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Mace has plenty of puppy in him as he trots down the road, chewing on a rubber ball. His ears perk up and he shakes his head back and forth. His owner Kyle Breischaft looks at him and says firmly: Zitten. Mace sits.
Breischaft isn’t Dutch and Mace is no ordinary dog. Born in Slovakia, he is an elite working dog trained to sniff out narcotics, and you can hire him. Breischaft, a retired police detective and entrepreneur, recently launched a new company called Stealth Vigilance that offers drug detection services to private schools, parents who may suspect their child is using drugs, or businesses that want to make sure employees aren’t compromising the safety of others.
“This is confidential; it’s discreet,” he says. “If something is found, the client can decide what they want to do about it.”
Breischaft recently met with a local private school about his service. The school isn’t naïve to the fact that drugs may exist on campus; however, they also want the discretion to decide how to handle students who may be caught in possession of them.
“If they call law enforcement, all of their discretion is gone,” he says, and the matter is taken up by the authorities.
Breischaft has spent many years in law enforcement and served in the military but the idea to start this business came from a different job—fatherhood.
“I have a teenager,” he says. “I started talking to friends and most of them said they would want to know whether their kids had drugs. Many parents have suspicions but they don’t have a smoking gun.”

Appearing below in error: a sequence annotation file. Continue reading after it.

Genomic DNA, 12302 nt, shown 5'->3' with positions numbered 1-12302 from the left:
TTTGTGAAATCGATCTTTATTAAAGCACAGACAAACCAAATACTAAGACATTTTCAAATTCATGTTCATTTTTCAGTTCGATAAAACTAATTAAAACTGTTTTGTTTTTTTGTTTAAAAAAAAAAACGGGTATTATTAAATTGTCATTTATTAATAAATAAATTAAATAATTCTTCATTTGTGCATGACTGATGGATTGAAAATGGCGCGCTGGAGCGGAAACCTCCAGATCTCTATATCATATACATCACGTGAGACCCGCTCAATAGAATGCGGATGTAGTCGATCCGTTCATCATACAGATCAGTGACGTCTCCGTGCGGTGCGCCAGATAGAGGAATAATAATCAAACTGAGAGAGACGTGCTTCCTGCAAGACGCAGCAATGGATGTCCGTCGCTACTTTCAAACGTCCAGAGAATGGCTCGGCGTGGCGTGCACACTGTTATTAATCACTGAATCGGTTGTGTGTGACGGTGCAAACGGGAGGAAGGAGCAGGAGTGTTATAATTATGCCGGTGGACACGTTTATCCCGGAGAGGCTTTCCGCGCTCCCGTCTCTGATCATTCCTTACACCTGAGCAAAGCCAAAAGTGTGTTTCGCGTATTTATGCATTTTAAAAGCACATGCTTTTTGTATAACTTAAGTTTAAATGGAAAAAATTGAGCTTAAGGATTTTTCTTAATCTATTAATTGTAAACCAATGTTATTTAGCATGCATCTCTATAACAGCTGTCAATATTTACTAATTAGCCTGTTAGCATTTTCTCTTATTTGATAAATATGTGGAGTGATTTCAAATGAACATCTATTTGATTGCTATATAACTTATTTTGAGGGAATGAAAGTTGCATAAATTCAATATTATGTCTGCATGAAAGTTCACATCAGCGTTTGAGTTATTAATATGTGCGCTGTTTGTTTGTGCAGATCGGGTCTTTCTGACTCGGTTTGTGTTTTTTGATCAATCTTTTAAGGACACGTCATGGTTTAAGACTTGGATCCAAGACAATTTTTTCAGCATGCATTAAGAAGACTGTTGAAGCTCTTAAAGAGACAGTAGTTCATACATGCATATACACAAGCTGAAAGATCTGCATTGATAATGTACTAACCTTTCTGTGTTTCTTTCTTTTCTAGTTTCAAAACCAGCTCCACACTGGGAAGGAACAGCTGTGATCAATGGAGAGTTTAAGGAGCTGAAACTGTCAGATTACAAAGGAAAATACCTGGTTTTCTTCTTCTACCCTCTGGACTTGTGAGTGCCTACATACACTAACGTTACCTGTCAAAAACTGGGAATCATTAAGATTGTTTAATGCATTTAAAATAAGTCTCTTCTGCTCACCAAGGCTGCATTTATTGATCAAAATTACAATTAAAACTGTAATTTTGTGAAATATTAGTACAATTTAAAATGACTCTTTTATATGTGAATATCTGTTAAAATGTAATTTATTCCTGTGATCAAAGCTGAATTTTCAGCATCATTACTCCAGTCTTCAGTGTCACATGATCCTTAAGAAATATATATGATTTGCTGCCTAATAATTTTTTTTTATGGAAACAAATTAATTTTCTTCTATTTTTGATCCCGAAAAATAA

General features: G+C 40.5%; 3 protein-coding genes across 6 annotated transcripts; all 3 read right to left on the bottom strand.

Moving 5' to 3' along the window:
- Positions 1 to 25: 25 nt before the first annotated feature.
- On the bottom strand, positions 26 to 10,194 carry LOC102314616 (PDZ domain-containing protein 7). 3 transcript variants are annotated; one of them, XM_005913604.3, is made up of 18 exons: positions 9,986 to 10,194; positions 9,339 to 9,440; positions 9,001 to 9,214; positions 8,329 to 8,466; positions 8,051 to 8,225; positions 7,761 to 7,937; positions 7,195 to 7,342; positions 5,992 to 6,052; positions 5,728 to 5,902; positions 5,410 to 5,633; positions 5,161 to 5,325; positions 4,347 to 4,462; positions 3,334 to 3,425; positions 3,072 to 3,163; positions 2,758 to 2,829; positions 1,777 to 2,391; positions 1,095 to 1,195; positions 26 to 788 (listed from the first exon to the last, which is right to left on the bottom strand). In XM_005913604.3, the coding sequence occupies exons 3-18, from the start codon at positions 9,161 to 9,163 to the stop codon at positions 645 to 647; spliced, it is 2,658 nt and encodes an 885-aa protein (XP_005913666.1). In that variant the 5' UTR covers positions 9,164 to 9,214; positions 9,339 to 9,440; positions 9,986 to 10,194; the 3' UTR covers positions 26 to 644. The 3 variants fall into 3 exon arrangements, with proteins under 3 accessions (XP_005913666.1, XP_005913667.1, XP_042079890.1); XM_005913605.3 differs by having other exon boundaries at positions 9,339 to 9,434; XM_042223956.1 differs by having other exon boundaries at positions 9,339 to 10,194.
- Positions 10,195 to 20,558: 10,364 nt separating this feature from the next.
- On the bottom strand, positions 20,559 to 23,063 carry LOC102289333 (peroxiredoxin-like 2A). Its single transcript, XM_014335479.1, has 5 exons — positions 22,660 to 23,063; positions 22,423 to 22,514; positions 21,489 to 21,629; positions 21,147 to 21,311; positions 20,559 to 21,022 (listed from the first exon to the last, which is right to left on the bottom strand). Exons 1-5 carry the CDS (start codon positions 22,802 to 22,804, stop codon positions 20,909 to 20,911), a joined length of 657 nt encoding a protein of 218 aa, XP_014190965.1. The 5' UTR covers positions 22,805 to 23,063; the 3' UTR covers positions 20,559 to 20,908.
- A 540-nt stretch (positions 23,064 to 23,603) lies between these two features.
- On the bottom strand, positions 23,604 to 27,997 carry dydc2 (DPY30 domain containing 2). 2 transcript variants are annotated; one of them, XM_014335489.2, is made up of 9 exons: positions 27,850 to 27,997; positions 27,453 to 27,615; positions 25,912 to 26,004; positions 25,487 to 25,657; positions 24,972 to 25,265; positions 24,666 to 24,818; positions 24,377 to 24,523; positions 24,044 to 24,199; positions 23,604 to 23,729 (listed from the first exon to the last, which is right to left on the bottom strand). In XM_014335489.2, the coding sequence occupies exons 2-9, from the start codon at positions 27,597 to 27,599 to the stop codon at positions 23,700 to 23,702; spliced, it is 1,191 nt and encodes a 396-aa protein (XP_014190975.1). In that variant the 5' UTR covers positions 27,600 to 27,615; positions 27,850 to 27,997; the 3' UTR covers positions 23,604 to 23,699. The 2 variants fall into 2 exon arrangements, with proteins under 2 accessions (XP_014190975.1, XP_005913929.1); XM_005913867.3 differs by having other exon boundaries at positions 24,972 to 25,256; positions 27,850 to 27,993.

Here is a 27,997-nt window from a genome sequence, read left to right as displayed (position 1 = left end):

This revelation, along with the fact that he had always wanted to work on a canine unit, led him to Mace, who is trained in drug detection and handler protection. Mace joined Breischaft’s family in January and the two have been training together since then.
For $150, parents can hire Mace and Breischaft to sweep their house and determine whether or not their suspicions are founded without their child ever knowing. For one family, Stealth Vigilance has provided a way to rebuild trust after struggling with their son’s drug use.
“We really wanted to see signs of improvement, but he got so good at lying that there was absolutely no trust,” says the dad. “Our son said he [was] finished with drugs—but he had no credibility—so we didn’t believe him. We were just thinking we couldn’t find them. ”
The family turned to Breischaft to help them “trust but verify.” They were initially concerned about what the neighbors might think but Mace and Breischaft were discreet. After searching the house, Mace found no evidence of drugs in the home.
“If you suspect drugs in your house, having access to the best possible way to know the truth is a real help in the decision making minefield that is being a parent,” says the dad.
In a 2014 study published in the Forensic Science International journal, drug detection dogs (especially German Shepherds, Mace’s breed) showed an effectiveness of 87.7 percent in correct drug indications with marijuana being the easiest to detect and heroin the most difficult. However, some studies geared specifically at police canines have been shown to be less effective.
Since starting the business, Breischaft has also received many queries for bomb detection services, and the recent tragic shooting in Orlando may increase interest in the service. Breischaft has already started considering adding another dog to the team who is trained in this specialty; dogs are trained in either narcotics or explosives.
For more information visit svk9.com
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